I’m in Vermont right now working through my ten-day residency. It’s exciting to be back around writers again, and take in all the things my brain can hold. We have long, intense days, beginning early and lasting until 9 or 10 at night. My schedule has become my lifeline. It’s all I can do to try to eat when I’m hungry and sleep when I’m tired, and I am tired all the time. And this is how residency is, and mostly, it’s great.
The not-great part is that on top of all my other learning, I’m learning to navigate a new campus. And, because of that, I am way more dependent on everyone than I like to be. And because I am way more dependent on everyone, I’ve become somewhat one-dimensional: I’m the one who’s blind and needs help. People all the time, having nothing but good intentions, approach me and ask if I need help. Sometimes I do, and it’s appreciated, but there are many times when I yearn to do it myself, even if it takes a few extra minutes, or when I don’t need help at all.
It’s hard to explain to those who don’t get the “do you need help?” question constantly, but being asked that several times a day is exhausting. You play a little game each time you are asked: what should I say? Do I say yes, just for the comradery and to have someone to talk to? Do I say no because I want to show my independence? If I say no this time, will they not ask next time when I might actually need help? Have they helped me before? In fact, have they already helped me a bunch today and really shouldn’t be expected to help me again?
When I stop to think about the conversations I’ve had in the last few days, I am astounded at how many of them revolve around what I am doing or not doing, and whether I need help doing it. I’ve heard, “what do you need?” so many times when I’m idling to look at my notes or my schedule or just to take everything in. Most of the time, I don’t know what I need, or it’s a long list that most people can’t help me with, and many times I don’t need anything. Being asked over and over continually puts me on the spot, in a fight or flight stance, even though the intentions behind the asking are nothing but good.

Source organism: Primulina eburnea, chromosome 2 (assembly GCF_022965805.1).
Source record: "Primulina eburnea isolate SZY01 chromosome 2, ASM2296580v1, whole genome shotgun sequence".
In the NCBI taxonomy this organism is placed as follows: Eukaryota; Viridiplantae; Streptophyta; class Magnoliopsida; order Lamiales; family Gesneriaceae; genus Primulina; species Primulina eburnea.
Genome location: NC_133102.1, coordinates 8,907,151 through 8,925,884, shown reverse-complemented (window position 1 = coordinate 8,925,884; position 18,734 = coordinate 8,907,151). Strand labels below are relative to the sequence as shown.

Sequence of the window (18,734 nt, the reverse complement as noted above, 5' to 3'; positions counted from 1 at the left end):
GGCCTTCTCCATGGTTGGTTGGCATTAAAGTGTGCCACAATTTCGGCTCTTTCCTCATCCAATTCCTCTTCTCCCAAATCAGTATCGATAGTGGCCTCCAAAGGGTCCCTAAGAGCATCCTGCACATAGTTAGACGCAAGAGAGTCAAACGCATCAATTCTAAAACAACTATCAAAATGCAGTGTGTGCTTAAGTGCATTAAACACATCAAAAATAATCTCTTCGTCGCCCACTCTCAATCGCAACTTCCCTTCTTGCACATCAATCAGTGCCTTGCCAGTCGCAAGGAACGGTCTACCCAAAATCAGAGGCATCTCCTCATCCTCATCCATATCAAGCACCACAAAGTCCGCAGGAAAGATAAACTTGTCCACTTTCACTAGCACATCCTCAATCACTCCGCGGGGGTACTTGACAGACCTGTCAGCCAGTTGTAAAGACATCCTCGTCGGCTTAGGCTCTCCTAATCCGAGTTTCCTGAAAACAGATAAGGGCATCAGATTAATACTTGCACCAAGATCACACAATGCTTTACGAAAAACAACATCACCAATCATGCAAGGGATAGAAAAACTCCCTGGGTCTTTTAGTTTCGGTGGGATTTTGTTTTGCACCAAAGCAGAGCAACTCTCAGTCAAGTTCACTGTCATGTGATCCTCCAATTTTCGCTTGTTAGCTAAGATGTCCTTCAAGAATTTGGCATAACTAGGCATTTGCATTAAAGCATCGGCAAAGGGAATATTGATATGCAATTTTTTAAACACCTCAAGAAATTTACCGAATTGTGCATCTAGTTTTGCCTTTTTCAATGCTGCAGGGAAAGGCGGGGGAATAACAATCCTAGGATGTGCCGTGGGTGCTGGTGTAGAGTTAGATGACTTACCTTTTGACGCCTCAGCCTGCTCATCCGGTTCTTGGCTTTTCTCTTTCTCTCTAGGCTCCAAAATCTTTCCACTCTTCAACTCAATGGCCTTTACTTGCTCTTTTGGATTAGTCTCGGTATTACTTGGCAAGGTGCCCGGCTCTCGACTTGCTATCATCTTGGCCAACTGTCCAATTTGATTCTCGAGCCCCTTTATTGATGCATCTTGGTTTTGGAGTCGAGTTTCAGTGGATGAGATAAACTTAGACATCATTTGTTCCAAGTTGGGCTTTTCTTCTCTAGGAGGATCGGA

Today, I had someone yell across campus to me: “Do you know you turned the wrong way?” This person didn’t have any idea where I was going. So how did they know I was going the wrong way? I called back that I was fine, then wondered if they continued to watch me as I navigated to where I wanted to be. When I refuse help and the person doesn’t immediately withdraw, I wonder if they are watching me, thinking how much easier it would be if they helped, how much faster and more efficient. I know I have done this before, too. But sometimes, most times, I want the agency to take longer, to do it my way that’s maybe, probably, not your way. When you’re in my situation, you can certainly do it your way.
What I miss most in these ten days is just being able to get away. I want to walk uptown by myself to the co-op, or the crepe place I went to last fall. I want to find a café and listen to people around me, not talk to anyone in my program. If I want to leave, though, I have to find someone to help, and coordinate schedules, and feel obligated, somehow, to return the favor. I hate that society has ingrained this tit-for-tat idea into me. I hate how hard it is for me to accept gracefully, without worrying about the payback.
I’d ask folks who interact with people with disabilities, or want to help those who might need it, to consider the circumstances before offering help. Don’t just offer willy-nilly, and do be prepared to be told no, thank you. Try not to bring your ego in.
I think what I want most right now in the world is to have a genuine conversation where my blindness or my dog are never mentioned. Or, to take a walk by myself away from the campus and away from everyone, just for a few hours of receiving no help at all.

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One thought on “The Help

  1. “Most of the time, I don’t know what I need, or it’s a long list that most people can’t help me with, and many times I don’t need anything. Being asked over and over continually puts me on the spot, in a fight or flight stance, even though the intentions behind the asking are nothing but good.”

    THIS. I so relate to this. *sigh*

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